Wonders of the Isle of Anglesey
The most amazing wonders of Anglesey are:
- Archaeological heritage – island and nearby smaller islands are very rich with diverse archaeological monuments, including several stones with amazing prehistoric carvings.
- Early medieval architecture – there are several interesting structures, which were built already around the 3rd – 6th century AD, as well as interesting buildings from later medieval times, including the high achievement of British defensive architecture – Beaumaris Castle.
Map with the described wonders
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Top 25 wonders of the Isle of Anglesey
Bwa Gwyn and Bwa Du
Beautiful natural arches above the sea.
Ogof Badrig (Patrick’s Cave)
Seaside cave below the Llanbadrig Church. Site of legends – reportedly St Patrick found a refuge here after the shipwreck.
Natural tunnel in Penmon
A few meters high arch – tunnel under the cliff near the sea.
Beech in Plas Newydd
Largest beech (Fagus sylvatica) in Britain. The girth of this tree is 9.62 m, height – 26 m.
A prehistoric village site with remains of some 50 buildings. The village covered 6 – 8 ha, in use from 500 BC to some time after the end of Roman governance. In some hut circles have been found examples of stone furniture.
Bryn Celli Ddu
Site of a stone circle and burial mound with passage grave. The stone circle and henge were built in the Neolithic period. Stones were removed in Bronze Age when a passage grave was built. In the burial chamber was located a carved stone with a twisting, serpentine design. Now there is a replica standing outside. The passage is oriented toward the summer solstice.
Trefignath Chambered Tomb
Large, impressive chambered tomb. The first part was built around 3000 BC and supplemented several centuries later.
Village site of Roman – early British times with well-preserved, circular stone bases of huts with outer walls.
Neolithic burial chamber on the coast. Notable features of this cruciform passage grave are decorated stones that are adorned with spiral marks, chevrons, wavy lines, and other motives. Reroofed with concrete.
Lligwy Burial chamber
A surprising megalithic monument – a circle of upright stones with a giant, 25 tons heavy slab on top. Here were found remains of some 15 – 30 people and late Neolithic pottery.
Cytiau Tŷ Mawr
Prehistoric hut circles in Holyhead Island – ring-shaped groundworks from Iron Age. These huts were in use up to the 6th century AD.
Llwydiarth Esgob Stone
Stone with intricate carvings – grooves, cupules, cup and ring marks.
Bodowyr passage grave
Neolithic passage grave. A dolmen with three upright stones covered with a capstone.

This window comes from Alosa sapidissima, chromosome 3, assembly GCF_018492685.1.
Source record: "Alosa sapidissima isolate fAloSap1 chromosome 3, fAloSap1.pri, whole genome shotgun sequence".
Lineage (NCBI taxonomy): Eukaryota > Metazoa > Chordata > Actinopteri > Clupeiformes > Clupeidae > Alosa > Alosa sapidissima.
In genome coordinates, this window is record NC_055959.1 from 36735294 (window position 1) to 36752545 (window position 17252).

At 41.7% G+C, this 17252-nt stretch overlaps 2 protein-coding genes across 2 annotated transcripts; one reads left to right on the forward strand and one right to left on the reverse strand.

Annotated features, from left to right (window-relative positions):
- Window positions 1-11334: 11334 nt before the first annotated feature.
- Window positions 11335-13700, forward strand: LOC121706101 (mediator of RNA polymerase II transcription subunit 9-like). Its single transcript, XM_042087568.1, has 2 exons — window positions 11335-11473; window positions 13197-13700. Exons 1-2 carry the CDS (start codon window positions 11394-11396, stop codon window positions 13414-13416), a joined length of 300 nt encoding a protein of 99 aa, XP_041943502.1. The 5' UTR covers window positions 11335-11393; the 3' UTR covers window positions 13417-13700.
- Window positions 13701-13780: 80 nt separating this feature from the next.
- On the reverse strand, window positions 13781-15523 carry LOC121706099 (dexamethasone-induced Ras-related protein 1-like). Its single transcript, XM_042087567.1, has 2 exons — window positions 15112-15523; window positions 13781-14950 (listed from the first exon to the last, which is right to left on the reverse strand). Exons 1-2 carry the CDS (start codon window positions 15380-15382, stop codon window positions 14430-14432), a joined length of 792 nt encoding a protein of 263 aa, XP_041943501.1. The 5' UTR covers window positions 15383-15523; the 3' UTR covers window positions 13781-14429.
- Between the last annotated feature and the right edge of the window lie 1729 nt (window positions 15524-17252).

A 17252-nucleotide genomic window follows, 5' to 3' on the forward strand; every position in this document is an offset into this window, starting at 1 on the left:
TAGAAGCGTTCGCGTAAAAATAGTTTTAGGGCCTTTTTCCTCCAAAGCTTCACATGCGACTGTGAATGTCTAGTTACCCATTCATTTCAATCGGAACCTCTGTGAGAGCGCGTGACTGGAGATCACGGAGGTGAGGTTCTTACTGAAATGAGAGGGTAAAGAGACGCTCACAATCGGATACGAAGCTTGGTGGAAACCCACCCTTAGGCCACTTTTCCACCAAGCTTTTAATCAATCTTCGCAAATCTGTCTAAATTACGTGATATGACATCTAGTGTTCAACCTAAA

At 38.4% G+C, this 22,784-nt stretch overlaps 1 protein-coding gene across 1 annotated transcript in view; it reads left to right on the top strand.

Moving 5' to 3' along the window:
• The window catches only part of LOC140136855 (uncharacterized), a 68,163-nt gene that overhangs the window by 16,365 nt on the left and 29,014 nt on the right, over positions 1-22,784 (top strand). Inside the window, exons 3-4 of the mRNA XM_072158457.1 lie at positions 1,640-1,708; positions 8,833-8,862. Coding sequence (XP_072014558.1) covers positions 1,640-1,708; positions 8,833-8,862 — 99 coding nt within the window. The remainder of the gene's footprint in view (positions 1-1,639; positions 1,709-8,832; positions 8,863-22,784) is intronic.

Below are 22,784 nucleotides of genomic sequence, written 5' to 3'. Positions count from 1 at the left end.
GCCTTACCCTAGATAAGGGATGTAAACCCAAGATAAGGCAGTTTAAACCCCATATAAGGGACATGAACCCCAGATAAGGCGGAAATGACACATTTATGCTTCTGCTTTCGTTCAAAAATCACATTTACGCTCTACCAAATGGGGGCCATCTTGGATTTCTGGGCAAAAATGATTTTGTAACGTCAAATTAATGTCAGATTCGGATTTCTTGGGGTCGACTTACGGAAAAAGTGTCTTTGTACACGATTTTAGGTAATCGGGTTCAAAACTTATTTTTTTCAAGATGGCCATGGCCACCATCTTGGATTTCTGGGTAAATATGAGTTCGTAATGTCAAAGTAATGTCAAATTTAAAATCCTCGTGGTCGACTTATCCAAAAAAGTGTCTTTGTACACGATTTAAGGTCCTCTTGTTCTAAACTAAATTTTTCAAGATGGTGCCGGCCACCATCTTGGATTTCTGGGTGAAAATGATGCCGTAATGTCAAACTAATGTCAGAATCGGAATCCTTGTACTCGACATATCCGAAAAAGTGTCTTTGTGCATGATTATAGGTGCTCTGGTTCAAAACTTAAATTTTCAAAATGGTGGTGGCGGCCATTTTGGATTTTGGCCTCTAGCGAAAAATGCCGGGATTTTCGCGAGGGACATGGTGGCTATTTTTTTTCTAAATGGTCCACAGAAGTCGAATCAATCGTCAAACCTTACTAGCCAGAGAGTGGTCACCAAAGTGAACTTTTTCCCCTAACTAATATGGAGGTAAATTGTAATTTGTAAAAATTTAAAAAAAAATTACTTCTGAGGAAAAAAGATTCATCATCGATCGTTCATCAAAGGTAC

Impressive, well-preserved castle, built during the English conquest of Wales. Construction started in 1295. A masterpiece of military architecture.
Country house, the seat of Marquess of Anglesey. The current house was built in the 18th century in Neo-Classical and Neo-Gothic styles. House contains the largest painting of Rex Whistler. Reported haunting by the Old Maids.
Tudor Rose in Beaumaris
One of the oldest preserved timber-framed buildings in Britain, built in the 14th century.
Church of St Cwyfan on Cribinau (the church in the sea)
A small island with a church that was built in the 13th century. The church still is used.
Menai Suspension Bridge
One of the first modern suspension bridges in the world. Designed by Thomas Telford, built in 1819 – 1826. The length of the whole bridge is 417 m, and the longest span is 176 m. The deck is 30 m above the water.
Tal-y-Llyn St Mary’s Church
Small medieval church, the oldest parts might be preserved since the 12th century. The church is almost unchanged.
One of two historical bridges linking Anglesey Island to the mainland. The original bridge was designed by Robert Stephenson and was a tubular bridge of wrought iron. In 1972 it was rebuilt as a beautiful two-tier arch bridge. Total length – 461 m, longest span – 140 m, rises 40 m above the water.
Penmon Priory (St. Seiriol’s monastery)
An old monastery, established in the 6th century AD. The oldest parts of the church building are from 1140. Inside the church are two ornate stone crosses from the 10th century.
St. Seiriol’s Well
Holy well with a built structure over it. The lower part of the stone walls of this structure is built in the 6th century AD.
The only historical windmill in Anglesey. Built in 1775, renovated and open to the public.
Melin y Bont
A unique mill, powered by wind and water. Built in 1825.
Ruins of a motte and bailey fortress, built between 1080 and 1090. Originally there was a timber structure but before the middle of the 17th century it was replaced with a stone structure.
The extraordinary wealth of ancient and historical sites on the Welsh island of Anglesey represents a microcosm of British history, from the deep Neolithic past to the Roman occupation, through the rise of the Welsh princes to the heyday of the Victorian resort of Beaumaris. It was on Anglesey that the ancient Druids took their last stand against the Roman invaders. Neil McDonald is an expert on the mythic and historical geography of Anglesey. In this fascinating book, he explores the island’s heritage and countryside, providing vivid descriptions and rich historical backgrounds for its landmarks and culture.
Anglesey Hidden Gem – The world is bigger, more interesting, and much more profound when you can attach a name and a story to a place. With that thought in mind, I welcome you to my fully illustrated book about Anglesey, My Hidden Gem. This is very much my book, my stories – amusing, eccentric, and quirky – because it’s all about My journeys and My island home. Allow me to share and guide you.